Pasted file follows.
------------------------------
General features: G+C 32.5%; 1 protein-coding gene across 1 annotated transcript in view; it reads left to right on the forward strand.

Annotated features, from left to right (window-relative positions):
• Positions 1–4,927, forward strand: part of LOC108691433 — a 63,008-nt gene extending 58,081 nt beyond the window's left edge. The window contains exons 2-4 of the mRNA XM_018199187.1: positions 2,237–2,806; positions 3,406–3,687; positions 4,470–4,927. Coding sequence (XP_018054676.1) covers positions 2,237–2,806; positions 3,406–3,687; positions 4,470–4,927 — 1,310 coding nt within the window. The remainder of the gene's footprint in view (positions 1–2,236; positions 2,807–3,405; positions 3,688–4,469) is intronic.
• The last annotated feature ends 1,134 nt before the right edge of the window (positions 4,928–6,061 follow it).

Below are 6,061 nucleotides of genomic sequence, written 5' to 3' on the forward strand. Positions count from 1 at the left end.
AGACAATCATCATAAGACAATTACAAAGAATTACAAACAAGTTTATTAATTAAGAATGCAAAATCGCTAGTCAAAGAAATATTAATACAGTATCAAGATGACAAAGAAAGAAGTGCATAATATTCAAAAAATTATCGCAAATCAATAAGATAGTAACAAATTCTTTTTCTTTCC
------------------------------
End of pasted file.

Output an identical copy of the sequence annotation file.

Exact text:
General features: G+C 32.5%; 1 protein-coding gene across 1 annotated transcript in view; it reads left to right on the forward strand.

Annotated features, from left to right (window-relative positions):
• Positions 1–4,927, forward strand: part of LOC108691433 — a 63,008-nt gene extending 58,081 nt beyond the window's left edge. The window contains exons 2-4 of the mRNA XM_018199187.1: positions 2,237–2,806; positions 3,406–3,687; positions 4,470–4,927. Coding sequence (XP_018054676.1) covers positions 2,237–2,806; positions 3,406–3,687; positions 4,470–4,927 — 1,310 coding nt within the window. The remainder of the gene's footprint in view (positions 1–2,236; positions 2,807–3,405; positions 3,688–4,469) is intronic.
• The last annotated feature ends 1,134 nt before the right edge of the window (positions 4,928–6,061 follow it).

Below are 6,061 nucleotides of genomic sequence, written 5' to 3' on the forward strand. Positions count from 1 at the left end.
AGACAATCATCATAAGACAATTACAAAGAATTACAAACAAGTTTATTAATTAAGAATGCAAAATCGCTAGTCAAAGAAATATTAATACAGTATCAAGATGACAAAGAAAGAAGTGCATAATATTCAAAAAATTATCGCAAATCAATAAGATAGTAACAAATTCTTTTTCTTTCC